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CRIME BLOTTER | Drunk driver passes out behind the wheel at a drive-thru [2]

VOL. 15, NO. 49

Mirror

F E D E R A L WAY

division of Sound Publishing

OPINION | Roegner: PACC, direction of city at stake with new council [6] Letters: Ode to one giant of an editor [7] LEVY | Federal Way School District gears up for levy vote [9] PRIEST | Citizens thank Priest for time as mayor and beyond [10]

SPORTS | Federal Way falls short against CALENDAR | Christmas concert to benefit Royal Family Kids [16-18] FRIDAY, DECEMBER 6, 2013 | 75¢ Chiawana, 40-7 [19]

School board approves changes to grading system by Greg Allmain gallmain@fedwaymirror.com

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he Federal Way Public Schools (FWPS) Board of Directors voted to make a change to the district’s standards-based grading (SBG) system during its Nov. 26 meeting. The change will switch the district’s grading system off the controversial and confusing algorithm known as the “Power Law,” to a more traditional averaging methodology. The change will take effect Dec. 13 and apply to students in secondary school — sixth through 12th grade. The change came after the district received data from surveys of teachers, parents and students, and also looked at possible changes to students grades between the “Power Law” and averaging methods. Federal Way Superintendent Rob Neu and district official Ron Mayberry gave a joint presentation to the board and the members of the community Nov. 26, explaining that the switch from the “Power Law” to an averaging model would be static for most students. “There was 12,166 A’s under power law. It became

11,629 under averaging,” Mayberry said, referencing a chart in a PowerPoint presentation. “513 of those A’s moved down to a B, 22 to a C…We had some that moved up, some that moved down.” “Basically, in the aggregate, there were 34 more A’s, 1,606 more B’s, 668 fewer C’s, 985 fewer F’s, in our four comprehensive high schools,” Neu said. “As Ron indicated, 537 A’s will be lowered by going to averaging. 133 B’s will become A’s, 74 will be lowered. 1,587 C’s will be raised, 33 will be F’s.” Neu noted that across other demographic lines, such as race or socioeconomic status, the change over from the “Power Law” to averaging was essentially static. An analysis of the last three years of grading data, if it had been on the averaging system, was also presented by Mayberry, with the results again being relatively static. Perhaps most revealing were the survey results presented by Neu. According to Neu, a quick analysis of the survey results from teachers (638 who identified what grade level and/or school they were at), the majority of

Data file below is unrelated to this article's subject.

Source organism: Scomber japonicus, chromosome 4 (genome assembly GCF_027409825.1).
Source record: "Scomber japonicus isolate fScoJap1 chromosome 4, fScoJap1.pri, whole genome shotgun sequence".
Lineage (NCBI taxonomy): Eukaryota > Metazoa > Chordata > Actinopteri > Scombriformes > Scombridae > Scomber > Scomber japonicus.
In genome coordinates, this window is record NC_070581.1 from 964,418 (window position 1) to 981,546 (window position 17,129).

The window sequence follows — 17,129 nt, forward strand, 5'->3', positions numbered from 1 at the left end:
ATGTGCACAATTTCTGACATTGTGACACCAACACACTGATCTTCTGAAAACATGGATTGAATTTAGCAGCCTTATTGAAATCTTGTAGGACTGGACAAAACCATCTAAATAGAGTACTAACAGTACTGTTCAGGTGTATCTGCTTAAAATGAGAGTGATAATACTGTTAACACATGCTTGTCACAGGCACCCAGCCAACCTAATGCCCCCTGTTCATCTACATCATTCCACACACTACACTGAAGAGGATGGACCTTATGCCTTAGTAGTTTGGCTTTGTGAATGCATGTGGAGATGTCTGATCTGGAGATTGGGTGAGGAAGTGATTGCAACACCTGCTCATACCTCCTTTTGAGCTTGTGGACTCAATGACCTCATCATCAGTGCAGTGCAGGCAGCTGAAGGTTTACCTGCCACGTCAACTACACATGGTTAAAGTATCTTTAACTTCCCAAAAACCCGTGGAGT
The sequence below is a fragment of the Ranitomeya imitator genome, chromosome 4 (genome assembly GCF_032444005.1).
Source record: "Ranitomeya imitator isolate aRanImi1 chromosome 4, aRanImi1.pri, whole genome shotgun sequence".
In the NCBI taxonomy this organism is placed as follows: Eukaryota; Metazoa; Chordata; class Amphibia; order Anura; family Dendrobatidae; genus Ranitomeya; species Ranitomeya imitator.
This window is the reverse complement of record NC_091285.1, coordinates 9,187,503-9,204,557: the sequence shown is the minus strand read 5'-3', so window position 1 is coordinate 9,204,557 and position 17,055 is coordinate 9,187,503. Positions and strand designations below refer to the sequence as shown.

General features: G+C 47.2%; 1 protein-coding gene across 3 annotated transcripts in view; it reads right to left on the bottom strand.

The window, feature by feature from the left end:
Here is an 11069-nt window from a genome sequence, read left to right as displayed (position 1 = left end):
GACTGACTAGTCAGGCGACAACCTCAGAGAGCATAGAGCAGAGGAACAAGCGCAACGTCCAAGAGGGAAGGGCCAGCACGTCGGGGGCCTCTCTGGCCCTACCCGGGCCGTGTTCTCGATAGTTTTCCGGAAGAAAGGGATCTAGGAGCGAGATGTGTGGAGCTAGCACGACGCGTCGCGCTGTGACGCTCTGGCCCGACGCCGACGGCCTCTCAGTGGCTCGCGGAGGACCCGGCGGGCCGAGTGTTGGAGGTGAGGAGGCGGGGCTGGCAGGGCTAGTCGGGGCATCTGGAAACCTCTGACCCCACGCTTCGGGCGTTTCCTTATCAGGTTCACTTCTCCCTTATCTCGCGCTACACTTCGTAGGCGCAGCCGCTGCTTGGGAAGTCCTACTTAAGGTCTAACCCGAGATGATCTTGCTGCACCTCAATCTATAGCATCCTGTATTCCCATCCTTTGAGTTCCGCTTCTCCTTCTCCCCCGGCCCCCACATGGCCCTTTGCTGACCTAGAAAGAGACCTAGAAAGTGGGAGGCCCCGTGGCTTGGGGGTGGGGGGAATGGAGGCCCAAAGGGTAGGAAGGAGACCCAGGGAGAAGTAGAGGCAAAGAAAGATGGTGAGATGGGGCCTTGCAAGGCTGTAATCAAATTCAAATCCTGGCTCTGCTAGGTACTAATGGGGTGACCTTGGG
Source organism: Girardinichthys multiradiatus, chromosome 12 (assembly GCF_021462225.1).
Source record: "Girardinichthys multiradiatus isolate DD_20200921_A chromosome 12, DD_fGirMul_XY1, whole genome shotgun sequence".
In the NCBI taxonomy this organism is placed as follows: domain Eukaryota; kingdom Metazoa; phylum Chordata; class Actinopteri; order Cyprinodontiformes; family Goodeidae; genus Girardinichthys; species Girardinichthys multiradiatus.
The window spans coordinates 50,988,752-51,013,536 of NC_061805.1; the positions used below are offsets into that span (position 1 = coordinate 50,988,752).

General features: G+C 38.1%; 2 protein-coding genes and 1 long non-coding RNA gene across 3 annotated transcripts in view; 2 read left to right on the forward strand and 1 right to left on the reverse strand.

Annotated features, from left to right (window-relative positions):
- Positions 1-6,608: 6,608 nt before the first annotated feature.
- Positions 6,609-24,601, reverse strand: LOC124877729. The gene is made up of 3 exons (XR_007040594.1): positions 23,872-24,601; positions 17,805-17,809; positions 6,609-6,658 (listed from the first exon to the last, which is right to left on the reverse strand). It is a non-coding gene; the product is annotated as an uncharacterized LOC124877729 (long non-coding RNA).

‘Aladdin’ takes center stage Above, Casey Raiha (left) as Aladdin and Terry Edward Moore as Abanazar. Centerstage’s production of “Aladdin” will run through Dec. 22 at various times on Fridays, Saturdays and Sundays. The production is a family fun excursion into the wild and wacky world of fabulous Christmas “pantomime.” The show is best for ages 5 and up. For more information, visit CenterstageTheatre.com, or see the calendar listing on page 16. Right, Casey Raiha (left) and Anna Maria Clausen as PC Pongo. michelle smith lewis, Contributed

[ more GRADE, page 5 ]

Council approves next step for PACC project in split vote By Greg Allmain gallmain@fedwaymirror.com

NEWSPAPER RACKS: To see a list of rack locations for the print edition of The Mirror, visit federalwaymirror.com/about_us.

In a 4-3 vote, the Federal Way City Council voted to approve the land use permit application process for the proposed Performing Arts and Conference Center (PACC) project in downtown Federal Way. Council members Dini Duclos, Martin Moore, Jeanne Burbidge and Bob Celski were the yes votes, while the dissenting votes were Mayor-elect Jim Ferrell, and Council members Susan Honda and Kelly Maloney. According to Patrick Doherty, director of Community and Economic Development for the city, this process would run the city “up to” $65,000 and

would, it’s hoped, favorably position the city for federal funds from the New Market Tax Credits program. The city stands to gain approximately $7 million from that program if the PACC is considered a worthy project by the “community development entities” (CDE’s) that receive and disburse the federal funds. “In the design development process…the land use application is the next logical step in that process,” Doherty said to the council during its Dec. 3 meeting. “Meaning that since the schematic design plans have been produced now by the design and development team, the next step waiting to be taken is submittal of those plans for the permit.”

Doherty said the permit application process would include, in addition to those already completed schematic designs, “written narratives, an environmental checklist and technical reports.” Doherty noted that for the New Market Tax Credits program, the completion of the permitting process would signal “a fair degree of readiness” to the CDE’s who control those funds, and would better position the city for those funds. “It’s very important to them to understand how ready the project is,” he reiterated. Maloney was the first to express concerns about this next step, saying there are so many “moving parts” right now that she would like the city to take [ more PACC, page 5 ] a breather and really


Federal Way Mirror, December 06, 2013